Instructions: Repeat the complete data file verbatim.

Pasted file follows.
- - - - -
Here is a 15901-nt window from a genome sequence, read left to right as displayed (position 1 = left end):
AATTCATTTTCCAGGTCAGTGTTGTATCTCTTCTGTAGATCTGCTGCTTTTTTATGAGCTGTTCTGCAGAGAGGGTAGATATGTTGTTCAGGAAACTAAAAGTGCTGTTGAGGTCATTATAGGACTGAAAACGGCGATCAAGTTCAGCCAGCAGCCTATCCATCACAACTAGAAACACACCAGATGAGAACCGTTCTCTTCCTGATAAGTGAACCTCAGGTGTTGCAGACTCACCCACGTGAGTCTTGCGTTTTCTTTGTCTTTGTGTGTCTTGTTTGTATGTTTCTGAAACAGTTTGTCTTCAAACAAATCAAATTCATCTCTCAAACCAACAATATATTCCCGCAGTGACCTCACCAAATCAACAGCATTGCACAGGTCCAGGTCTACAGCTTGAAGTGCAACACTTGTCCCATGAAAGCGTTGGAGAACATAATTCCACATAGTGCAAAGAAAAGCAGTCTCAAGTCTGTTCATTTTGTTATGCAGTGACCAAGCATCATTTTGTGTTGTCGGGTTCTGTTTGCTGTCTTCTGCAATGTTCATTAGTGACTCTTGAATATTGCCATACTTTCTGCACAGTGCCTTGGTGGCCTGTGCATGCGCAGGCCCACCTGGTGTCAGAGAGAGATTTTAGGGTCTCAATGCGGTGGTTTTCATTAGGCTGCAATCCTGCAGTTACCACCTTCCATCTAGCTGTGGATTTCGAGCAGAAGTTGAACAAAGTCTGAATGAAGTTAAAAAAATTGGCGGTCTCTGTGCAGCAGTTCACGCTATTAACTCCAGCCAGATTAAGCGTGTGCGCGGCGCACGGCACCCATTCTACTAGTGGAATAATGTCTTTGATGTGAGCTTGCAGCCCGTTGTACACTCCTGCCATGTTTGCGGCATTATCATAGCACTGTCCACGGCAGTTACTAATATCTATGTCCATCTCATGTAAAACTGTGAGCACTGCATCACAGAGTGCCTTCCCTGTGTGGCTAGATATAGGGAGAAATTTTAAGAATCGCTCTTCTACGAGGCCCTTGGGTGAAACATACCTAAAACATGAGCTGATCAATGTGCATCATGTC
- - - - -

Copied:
Here is a 15901-nt window from a genome sequence, read left to right as displayed (position 1 = left end):
AATTCATTTTCCAGGTCAGTGTTGTATCTCTTCTGTAGATCTGCTGCTTTTTTATGAGCTGTTCTGCAGAGAGGGTAGATATGTTGTTCAGGAAACTAAAAGTGCTGTTGAGGTCATTATAGGACTGAAAACGGCGATCAAGTTCAGCCAGCAGCCTATCCATCACAACTAGAAACACACCAGATGAGAACCGTTCTCTTCCTGATAAGTGAACCTCAGGTGTTGCAGACTCACCCACGTGAGTCTTGCGTTTTCTTTGTCTTTGTGTGTCTTGTTTGTATGTTTCTGAAACAGTTTGTCTTCAAACAAATCAAATTCATCTCTCAAACCAACAATATATTCCCGCAGTGACCTCACCAAATCAACAGCATTGCACAGGTCCAGGTCTACAGCTTGAAGTGCAACACTTGTCCCATGAAAGCGTTGGAGAACATAATTCCACATAGTGCAAAGAAAAGCAGTCTCAAGTCTGTTCATTTTGTTATGCAGTGACCAAGCATCATTTTGTGTTGTCGGGTTCTGTTTGCTGTCTTCTGCAATGTTCATTAGTGACTCTTGAATATTGCCATACTTTCTGCACAGTGCCTTGGTGGCCTGTGCATGCGCAGGCCCACCTGGTGTCAGAGAGAGATTTTAGGGTCTCAATGCGGTGGTTTTCATTAGGCTGCAATCCTGCAGTTACCACCTTCCATCTAGCTGTGGATTTCGAGCAGAAGTTGAACAAAGTCTGAATGAAGTTAAAAAAATTGGCGGTCTCTGTGCAGCAGTTCACGCTATTAACTCCAGCCAGATTAAGCGTGTGCGCGGCGCACGGCACCCATTCTACTAGTGGAATAATGTCTTTGATGTGAGCTTGCAGCCCGTTGTACACTCCTGCCATGTTTGCGGCATTATCATAGCACTGTCCACGGCAGTTACTAATATCTATGTCCATCTCATGTAAAACTGTGAGCACTGCATCACAGAGTGCCTTCCCTGTGTGGCTAGATATAGGGAGAAATTTTAAGAATCGCTCTTCTACGAGGCCCTTGGGTGAAACATACCTAAAACATGAGCTGATCAATGTGCATCATGTC